“It’s the curve of life, ” Hudson said. “That’s why I constituted the second one. I pretty much let the movies take me on a wander .”

The narrations through the surfers’ perspectives are about living in the moment, friendships and life, said Hudson, who was 15 when she started channel-surf and has been riding motions for 42 times, with no proposals on slowing down.

“I want to inspire people, whatever your passion is about, surfing, cooking or triathlons ,” she said.” Whatever it’s going to be, get out there and live your life because you simply have one.”

For Langley, creating a venue for female filmmakers is one of her dreams — and while she said it’s a small start with two movies, she hopes one day she will be able to fill a massive area, proceed nutrient trucks and create a place for the growing number of women surf filmmakers to showcase their work.

“But you know, you have to start somewhere, ” she said.

If you go

What: Women’s Surf Film Festival

When: 4 to 8 pm. Saturday, Jan. 11

Where: San Clemente Community Center, 100 N. Calle Seville, San Clemente

Cost: $20 online at; $25 at the door

More information: There is gonna be a Q& A with the filmmakers after the screenings; glowing snacks and beverages will be provided. A raffle will be held on site.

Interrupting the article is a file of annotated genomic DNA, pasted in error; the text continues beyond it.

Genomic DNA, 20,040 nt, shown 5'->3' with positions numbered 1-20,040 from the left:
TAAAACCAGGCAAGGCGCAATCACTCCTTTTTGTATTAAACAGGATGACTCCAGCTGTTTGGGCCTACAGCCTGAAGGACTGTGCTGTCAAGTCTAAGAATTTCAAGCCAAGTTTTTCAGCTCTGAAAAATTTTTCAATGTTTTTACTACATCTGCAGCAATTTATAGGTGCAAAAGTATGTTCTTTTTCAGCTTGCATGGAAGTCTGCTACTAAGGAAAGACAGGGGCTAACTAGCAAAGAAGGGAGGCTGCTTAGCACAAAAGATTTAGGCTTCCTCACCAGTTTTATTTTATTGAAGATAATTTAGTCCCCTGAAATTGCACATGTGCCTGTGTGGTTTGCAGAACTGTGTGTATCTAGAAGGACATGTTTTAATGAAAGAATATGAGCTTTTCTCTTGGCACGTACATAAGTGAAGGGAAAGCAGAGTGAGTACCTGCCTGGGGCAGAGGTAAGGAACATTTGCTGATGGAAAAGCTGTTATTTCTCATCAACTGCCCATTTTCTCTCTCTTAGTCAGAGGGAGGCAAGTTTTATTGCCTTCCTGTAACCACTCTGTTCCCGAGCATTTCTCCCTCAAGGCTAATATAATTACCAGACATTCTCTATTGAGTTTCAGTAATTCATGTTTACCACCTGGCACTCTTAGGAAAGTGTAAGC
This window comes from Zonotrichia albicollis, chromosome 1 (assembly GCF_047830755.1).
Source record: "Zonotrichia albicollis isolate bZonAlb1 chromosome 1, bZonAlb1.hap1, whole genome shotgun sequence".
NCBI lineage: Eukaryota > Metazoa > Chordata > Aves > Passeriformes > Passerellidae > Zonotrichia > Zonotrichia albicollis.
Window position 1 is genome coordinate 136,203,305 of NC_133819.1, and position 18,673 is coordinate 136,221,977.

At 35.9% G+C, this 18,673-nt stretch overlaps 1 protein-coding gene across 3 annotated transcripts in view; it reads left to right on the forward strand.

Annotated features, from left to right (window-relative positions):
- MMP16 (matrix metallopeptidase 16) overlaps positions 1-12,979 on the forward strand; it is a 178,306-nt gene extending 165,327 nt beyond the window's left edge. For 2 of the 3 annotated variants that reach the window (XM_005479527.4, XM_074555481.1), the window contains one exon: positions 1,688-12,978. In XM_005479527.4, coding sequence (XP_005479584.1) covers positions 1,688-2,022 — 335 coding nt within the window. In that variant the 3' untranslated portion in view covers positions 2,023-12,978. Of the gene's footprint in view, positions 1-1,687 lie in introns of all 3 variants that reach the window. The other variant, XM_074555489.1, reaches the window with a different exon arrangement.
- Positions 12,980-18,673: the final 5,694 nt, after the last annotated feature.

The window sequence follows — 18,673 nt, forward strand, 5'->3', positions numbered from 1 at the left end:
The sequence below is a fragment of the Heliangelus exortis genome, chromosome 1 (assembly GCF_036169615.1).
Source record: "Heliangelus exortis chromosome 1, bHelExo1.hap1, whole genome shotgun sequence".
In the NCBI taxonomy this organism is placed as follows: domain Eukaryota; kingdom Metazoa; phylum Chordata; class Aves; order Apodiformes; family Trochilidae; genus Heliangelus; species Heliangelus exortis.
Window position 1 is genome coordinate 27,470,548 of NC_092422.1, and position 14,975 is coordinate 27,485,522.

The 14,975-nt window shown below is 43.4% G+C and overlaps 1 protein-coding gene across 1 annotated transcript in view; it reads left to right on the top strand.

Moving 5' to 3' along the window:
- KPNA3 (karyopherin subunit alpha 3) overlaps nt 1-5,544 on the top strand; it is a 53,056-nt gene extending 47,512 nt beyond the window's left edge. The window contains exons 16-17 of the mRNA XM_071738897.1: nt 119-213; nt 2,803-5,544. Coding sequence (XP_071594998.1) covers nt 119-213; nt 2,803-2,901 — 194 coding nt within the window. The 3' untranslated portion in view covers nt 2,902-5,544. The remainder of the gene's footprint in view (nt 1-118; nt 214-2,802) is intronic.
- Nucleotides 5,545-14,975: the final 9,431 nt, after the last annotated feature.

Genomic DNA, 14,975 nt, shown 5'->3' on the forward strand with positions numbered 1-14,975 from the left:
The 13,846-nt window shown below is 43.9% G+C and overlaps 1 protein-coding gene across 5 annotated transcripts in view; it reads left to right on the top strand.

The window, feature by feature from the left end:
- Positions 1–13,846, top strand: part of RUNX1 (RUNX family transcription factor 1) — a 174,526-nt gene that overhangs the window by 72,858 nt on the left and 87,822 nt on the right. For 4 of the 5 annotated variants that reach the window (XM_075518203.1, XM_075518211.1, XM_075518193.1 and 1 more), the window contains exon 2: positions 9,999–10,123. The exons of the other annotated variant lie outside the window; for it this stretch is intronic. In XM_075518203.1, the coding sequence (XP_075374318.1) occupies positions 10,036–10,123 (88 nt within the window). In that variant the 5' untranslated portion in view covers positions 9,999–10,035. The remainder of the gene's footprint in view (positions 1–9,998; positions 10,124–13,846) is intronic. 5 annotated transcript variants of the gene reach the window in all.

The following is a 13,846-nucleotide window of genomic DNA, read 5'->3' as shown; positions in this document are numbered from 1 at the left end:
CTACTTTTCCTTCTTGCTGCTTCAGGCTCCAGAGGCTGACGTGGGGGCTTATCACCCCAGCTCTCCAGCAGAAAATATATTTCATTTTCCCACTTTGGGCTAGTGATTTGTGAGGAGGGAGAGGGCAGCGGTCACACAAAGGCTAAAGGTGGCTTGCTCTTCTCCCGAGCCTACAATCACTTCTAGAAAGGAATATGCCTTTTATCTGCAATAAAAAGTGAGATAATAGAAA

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Threats from Iran lead to increased security at area military bases

January 28th, 2020 Posted by Uncategorized 0 comments on “Threats from Iran lead to increased security at area military bases”

Delays can be expected at the Camp Pendleton gates for the foreseeable future, with the expansion of security checks upon enter to the base, military officials said.

The security alert was put into place Monday, Jan. 6, following heated threats from Iranian officials after U.S. airstrikes killed Iranian Gen. Qassem Soleimani in Iraq on Jan. 2. Prudences are being taken as military leadership prepares for possible retaliation here and abroad.

The security alert also includes Joint Forces Training Base Los Alamitos, Seal Beach Naval Weapons Station, Marine Air Ground Combat Center Twentynine Palms, Marine Corps Air Station Miramar and March Air Force Base.